The wave of digital innovation is changing everything from how we answer the doorbell to the way modern factories operate. The freight-shipping industry hasn’t been left out.
Driverless trucks are getting a lot of attention in the press these days. They’re being tested in some states. But the reality is that it will be sometime before trucks drive themselves, if ever.
There are three areas where digital innovation is making an impact on freight shipping today.
1. Electronic Logging Devices (ELDs)
ELDs were created to help enforce the Department of Transportation’s Hours of Service (HOS) regulations for truck drivers. ELDs log and report when a driver is off duty, when they are in the truck’s sleeper berth, when they are actually driving the vehicle and when they are on duty but not driving, attending to things such as refueling, loading freight, inspecting the vehicle, etc.
The purpose of ELDs is to keep the roads safer by making sure drivers take breaks at regular intervals:
- A 10-hour break must be taken after the truck has been driven for 11 hours
- Once the driver goes on duty for the day, whether diving or not, a 10-hour break is required after 14 hours
- In an eight-day period, the total amount of time a driver is on duty or driving cannot exceed 70 hours
- During every eight-hour period that the driver is on duty or driving, they must take at least one 30-minute break in off-duty or sleeper status
Currently, only about 50 percent of all trucks on the road are equipped with ELDs. By the end of the year any truck that does not have an operating ELD could be taken off the road by an inspector. This will be a big change.
2. Digital Bills of Lading (BOL)
For those of you asking what a bill of lading is, here’s a quick summary.
The BOL is standard paperwork for all shipping and is required for all parties involved in a shipment. Information required on the BOL:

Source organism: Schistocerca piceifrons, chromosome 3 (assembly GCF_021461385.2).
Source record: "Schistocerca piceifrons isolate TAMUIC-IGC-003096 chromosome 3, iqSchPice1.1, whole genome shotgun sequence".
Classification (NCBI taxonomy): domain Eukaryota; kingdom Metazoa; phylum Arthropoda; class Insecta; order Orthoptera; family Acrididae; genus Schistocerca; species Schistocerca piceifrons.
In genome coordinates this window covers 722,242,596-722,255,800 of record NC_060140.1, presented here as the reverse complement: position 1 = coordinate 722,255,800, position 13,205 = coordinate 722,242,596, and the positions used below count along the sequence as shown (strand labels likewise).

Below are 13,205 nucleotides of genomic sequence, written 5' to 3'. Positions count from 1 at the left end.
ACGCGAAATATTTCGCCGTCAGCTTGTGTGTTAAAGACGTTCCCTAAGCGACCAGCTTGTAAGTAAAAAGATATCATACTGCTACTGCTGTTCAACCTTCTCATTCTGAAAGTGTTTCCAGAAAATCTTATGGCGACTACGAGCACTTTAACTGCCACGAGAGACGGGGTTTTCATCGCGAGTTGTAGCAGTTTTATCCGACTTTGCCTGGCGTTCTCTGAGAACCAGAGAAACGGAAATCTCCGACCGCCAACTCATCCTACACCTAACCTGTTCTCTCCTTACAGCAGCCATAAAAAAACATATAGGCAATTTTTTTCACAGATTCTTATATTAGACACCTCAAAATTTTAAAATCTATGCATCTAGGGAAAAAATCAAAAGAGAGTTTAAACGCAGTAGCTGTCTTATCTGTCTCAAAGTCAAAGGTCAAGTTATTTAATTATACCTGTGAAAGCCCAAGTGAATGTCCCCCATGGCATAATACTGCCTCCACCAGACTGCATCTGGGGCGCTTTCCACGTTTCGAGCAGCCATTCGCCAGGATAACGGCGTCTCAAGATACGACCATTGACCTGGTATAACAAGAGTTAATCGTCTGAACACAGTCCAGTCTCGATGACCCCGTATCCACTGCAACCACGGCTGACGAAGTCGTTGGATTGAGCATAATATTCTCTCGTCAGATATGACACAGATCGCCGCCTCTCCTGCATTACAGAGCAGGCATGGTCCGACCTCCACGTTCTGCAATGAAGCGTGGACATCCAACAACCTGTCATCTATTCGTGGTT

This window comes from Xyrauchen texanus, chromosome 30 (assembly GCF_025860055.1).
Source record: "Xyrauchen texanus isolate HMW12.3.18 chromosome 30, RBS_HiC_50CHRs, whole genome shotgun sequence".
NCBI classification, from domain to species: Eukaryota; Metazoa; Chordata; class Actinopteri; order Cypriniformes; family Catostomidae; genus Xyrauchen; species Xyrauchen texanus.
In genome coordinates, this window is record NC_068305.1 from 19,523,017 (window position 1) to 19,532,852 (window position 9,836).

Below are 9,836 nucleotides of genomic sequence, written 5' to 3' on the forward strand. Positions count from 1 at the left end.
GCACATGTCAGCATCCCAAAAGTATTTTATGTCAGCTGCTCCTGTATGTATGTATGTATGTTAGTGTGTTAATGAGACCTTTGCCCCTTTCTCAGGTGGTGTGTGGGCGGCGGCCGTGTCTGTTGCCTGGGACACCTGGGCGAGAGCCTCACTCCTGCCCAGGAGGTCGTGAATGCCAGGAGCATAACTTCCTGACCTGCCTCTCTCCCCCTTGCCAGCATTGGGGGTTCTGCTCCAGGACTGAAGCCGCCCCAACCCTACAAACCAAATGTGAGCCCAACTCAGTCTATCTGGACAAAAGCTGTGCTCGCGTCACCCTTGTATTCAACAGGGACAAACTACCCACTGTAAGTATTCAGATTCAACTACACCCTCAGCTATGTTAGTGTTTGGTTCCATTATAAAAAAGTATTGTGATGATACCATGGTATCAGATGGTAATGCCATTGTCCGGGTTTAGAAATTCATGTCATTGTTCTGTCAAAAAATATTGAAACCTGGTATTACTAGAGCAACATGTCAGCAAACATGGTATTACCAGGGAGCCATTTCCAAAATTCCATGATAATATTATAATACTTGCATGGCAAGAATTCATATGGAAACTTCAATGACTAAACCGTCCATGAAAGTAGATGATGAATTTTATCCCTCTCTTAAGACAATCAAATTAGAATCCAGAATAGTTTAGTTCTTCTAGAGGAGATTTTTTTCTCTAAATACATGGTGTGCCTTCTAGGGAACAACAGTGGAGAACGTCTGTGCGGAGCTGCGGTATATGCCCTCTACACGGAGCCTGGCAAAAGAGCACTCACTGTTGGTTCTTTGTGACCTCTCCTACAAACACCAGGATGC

- Shipper’s name and address
- Any special shipping instructions
- Name and address of the consignee (party taking delivery)
- Name and address of the party to be billed
- Number of units being shipped
- Description and weight of articles being shipped
- Shipping rate and additional charges
Digital BOLs are already commonplace in parcel shipping and are beginning to catch on in freight shipping. Here’s why.
Traditionally, a paper bill of lading goes through a lot of processes where errors can happen. Some of these are faxing, copying, manual data entry, handwritten BOL changes and more.
By digitizing the BOL, information is entered only once and is immediately available to all parties. What’s more, carriers can see where their trucks are going to be and can plan for more efficient routing and loads. This will become increasingly important as LTL shipping continues to grow rapidly.
A significant amount of planning and expense will go into making digital BOLs universal, but digitalization will expand throughout the freight shipping industry, just as it has in business overall. There is no turning back.
3. Mobile Apps
Some freight carriers are making great use of mobile apps to:
- Show them exactly where all the vehicles in their fleet are
- Send drivers instant updates regarding jobs and routes without making the drivers stop
- Monitor the flow of goods
- Receive alerts when drivers are behind schedule or encounter problems
Apps can be created on both Android and iOS so drivers can download the app on their own smartphone.
When we see freight trucks on the road, it’s easy to think of freight shipping as an industry that hasn’t changed much. But the truth is that the freight shipping industry is racing ahead to digitize operations and processes, all with the goal of improving the flow of goods and meeting customer expectations.
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